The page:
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Sekute Trust: Change and Power from the Grass Roots

  • 07/13/11
  • Becky
Driving out to the Sekute, AWF Regional Enterprise Manager Wilfred and I traveled to their Head office in order to talk with members from the Trust.

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Inyambo Fish Farm

  • 06/30/11
  • Becky
The first project I came to in Zambia, was the Inyambo fish farm.  Located within the western province of Zambia, in a village of 10,000 Lozi people, is a project that stands to strengthen the community, and also help to conserve fish stocks in the Zambezi River.  Lozi literally translates to mean water people, and it is surely a fitting name to a people so tied to the river.  A large village, they live very much traditionally, and fish daily along the Zambezi.  However, due to overfishing, fish stocks are rapidly declining, leaving

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Wildlife Recover in Kilitome Conservancy

We are sitting on the porch at Tawi Lodge in the Kilimanjaro Heartland. Mt. Kilimanjaro is smack dab in front of us. The view is brilliant as the mountain stands with magnificent enormity. Tawi Lodge sits right in the middle of Kilitome Conservancy, a conservancy created by AWF and 100 Maasai landowners. Tawi is a luxury eco-camp opened in 2010. It is a lovely, peaceful spot in the dryland, acacia woodlands. AWF and Tawi signed lease agreements with the landowners over two years ago.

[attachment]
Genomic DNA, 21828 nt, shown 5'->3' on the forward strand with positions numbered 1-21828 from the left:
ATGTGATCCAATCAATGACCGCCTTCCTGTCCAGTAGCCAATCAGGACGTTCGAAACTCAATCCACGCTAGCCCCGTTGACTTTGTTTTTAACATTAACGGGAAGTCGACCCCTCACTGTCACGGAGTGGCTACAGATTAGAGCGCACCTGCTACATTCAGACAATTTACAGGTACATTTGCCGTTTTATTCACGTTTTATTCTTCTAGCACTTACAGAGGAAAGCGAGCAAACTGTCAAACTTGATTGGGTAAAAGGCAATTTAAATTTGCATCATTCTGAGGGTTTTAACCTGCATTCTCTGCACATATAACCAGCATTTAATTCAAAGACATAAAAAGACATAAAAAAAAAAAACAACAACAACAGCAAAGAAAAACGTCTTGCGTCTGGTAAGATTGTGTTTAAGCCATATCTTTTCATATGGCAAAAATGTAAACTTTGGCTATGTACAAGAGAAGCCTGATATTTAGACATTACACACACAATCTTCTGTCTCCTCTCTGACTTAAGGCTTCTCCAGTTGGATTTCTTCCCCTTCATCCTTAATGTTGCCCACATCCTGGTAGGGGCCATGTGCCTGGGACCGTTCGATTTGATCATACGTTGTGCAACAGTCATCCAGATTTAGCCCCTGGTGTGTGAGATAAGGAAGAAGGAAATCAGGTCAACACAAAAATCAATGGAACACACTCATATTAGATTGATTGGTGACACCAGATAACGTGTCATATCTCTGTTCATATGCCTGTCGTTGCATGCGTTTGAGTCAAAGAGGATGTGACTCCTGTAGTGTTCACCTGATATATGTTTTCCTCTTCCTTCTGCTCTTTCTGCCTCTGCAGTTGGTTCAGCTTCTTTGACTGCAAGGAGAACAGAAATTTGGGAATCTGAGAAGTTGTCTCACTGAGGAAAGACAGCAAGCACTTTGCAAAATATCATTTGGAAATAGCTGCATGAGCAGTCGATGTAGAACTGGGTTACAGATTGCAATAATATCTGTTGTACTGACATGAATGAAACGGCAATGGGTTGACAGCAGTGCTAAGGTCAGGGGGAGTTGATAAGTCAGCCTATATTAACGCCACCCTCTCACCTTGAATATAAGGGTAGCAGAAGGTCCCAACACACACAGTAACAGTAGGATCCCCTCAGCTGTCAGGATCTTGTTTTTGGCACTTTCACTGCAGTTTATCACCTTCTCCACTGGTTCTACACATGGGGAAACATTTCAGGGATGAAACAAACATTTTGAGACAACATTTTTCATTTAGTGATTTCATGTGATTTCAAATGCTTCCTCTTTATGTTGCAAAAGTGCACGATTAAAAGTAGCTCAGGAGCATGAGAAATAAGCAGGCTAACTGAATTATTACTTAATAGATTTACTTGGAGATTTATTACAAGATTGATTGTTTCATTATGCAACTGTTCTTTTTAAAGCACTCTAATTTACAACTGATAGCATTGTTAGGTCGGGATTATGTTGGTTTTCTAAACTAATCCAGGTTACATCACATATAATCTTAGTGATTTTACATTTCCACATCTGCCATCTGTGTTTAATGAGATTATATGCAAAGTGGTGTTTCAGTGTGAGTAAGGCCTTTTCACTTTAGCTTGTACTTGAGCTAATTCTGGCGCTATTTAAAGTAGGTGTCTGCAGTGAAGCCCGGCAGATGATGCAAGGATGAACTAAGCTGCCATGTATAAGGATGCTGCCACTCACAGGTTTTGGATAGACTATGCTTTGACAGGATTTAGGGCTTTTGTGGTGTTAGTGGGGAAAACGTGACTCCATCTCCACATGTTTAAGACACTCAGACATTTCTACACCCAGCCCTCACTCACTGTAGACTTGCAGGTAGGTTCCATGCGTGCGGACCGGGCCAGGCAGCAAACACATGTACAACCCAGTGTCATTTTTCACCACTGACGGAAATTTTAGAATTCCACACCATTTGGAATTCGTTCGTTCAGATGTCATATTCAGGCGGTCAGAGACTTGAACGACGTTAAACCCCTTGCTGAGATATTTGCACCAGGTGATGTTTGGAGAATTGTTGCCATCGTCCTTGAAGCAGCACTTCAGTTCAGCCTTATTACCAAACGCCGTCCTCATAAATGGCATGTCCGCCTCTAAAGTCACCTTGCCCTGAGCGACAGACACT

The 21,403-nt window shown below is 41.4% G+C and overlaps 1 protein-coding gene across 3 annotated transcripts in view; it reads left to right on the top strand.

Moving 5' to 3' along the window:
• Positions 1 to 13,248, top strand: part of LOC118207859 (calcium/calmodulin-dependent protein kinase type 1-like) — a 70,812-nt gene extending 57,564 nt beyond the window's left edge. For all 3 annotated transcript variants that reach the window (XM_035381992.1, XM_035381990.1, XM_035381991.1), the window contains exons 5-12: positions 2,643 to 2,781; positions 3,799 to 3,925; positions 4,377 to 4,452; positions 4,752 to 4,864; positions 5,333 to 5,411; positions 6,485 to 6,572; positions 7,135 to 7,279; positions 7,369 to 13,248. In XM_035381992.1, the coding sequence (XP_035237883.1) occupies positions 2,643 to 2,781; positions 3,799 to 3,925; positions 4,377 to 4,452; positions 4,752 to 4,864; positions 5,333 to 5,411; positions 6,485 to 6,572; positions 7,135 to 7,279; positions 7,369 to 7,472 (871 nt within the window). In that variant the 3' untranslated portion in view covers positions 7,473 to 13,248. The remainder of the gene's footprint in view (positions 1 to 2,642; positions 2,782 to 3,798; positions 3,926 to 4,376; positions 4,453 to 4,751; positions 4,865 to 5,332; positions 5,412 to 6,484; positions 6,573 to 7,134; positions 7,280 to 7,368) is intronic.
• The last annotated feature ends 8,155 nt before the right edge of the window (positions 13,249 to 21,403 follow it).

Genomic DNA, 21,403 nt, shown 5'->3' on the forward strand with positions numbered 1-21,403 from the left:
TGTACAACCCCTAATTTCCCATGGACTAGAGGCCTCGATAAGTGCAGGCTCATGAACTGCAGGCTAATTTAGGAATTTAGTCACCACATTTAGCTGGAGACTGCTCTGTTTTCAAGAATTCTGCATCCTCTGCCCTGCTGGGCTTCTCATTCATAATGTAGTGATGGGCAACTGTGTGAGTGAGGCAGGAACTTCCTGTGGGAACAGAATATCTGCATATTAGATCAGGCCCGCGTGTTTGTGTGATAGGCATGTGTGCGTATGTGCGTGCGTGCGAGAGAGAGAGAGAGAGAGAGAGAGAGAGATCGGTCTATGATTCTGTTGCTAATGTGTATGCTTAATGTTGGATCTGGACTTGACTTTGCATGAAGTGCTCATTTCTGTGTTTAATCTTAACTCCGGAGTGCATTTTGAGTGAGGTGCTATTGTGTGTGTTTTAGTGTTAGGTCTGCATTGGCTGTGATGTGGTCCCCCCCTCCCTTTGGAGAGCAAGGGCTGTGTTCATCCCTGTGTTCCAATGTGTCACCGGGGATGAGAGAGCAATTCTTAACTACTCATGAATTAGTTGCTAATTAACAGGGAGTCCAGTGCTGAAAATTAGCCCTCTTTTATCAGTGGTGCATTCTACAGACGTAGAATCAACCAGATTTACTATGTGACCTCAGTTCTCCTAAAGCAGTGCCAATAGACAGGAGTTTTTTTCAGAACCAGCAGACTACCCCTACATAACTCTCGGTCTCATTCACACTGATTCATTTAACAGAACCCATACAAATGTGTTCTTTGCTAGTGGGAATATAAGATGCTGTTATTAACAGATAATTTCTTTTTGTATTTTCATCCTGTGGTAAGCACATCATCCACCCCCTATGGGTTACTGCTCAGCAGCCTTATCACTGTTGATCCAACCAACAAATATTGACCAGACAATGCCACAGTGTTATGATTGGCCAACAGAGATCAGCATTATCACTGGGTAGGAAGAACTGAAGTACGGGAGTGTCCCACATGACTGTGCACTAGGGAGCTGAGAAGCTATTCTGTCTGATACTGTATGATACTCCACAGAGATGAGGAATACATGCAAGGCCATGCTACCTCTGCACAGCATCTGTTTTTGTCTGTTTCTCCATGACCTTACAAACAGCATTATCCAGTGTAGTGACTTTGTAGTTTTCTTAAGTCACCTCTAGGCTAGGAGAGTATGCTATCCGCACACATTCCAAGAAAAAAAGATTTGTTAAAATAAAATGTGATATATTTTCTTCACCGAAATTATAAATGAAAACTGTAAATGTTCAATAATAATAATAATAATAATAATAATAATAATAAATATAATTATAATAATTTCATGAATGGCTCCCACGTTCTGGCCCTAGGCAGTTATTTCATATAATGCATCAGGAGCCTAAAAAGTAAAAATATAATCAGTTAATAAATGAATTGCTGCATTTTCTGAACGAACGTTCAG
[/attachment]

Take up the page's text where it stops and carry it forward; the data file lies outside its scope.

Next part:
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Knoxville Screening of Disneynature's African Cats

  • 05/18/11
  • Christina
[caption id="attachment_1845" align="aligncenter" width="224" caption="AWF's own Bernard Kissui at a screening of Disneynature's "African Cats""][/caption] As part of the African Wildlife Foundation's philanthropy team, traveling throughout the United States visiting with the supporters who make our work possible is the greatest part of

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Floating Down the Lopori River

We are in a small town called Djolu. Never heard of it? I am not surprised. This is a village in the central part of the Democratic Republic of Congo (DRC). Actually, if you look at a map of Africa, Djolu looks like it is smack dab in the middle of the continent. We arrived here from Kinshasa via plane. There are no regularly scheduled flights to Djolu. We flew the approximate 900 km from Kinshasa to a small town called Basankusu, where the Lopori and Maringa Rivers meet. We have an office in Basankusu; it is a key logistical location as access to our interior projects is via the rivers.

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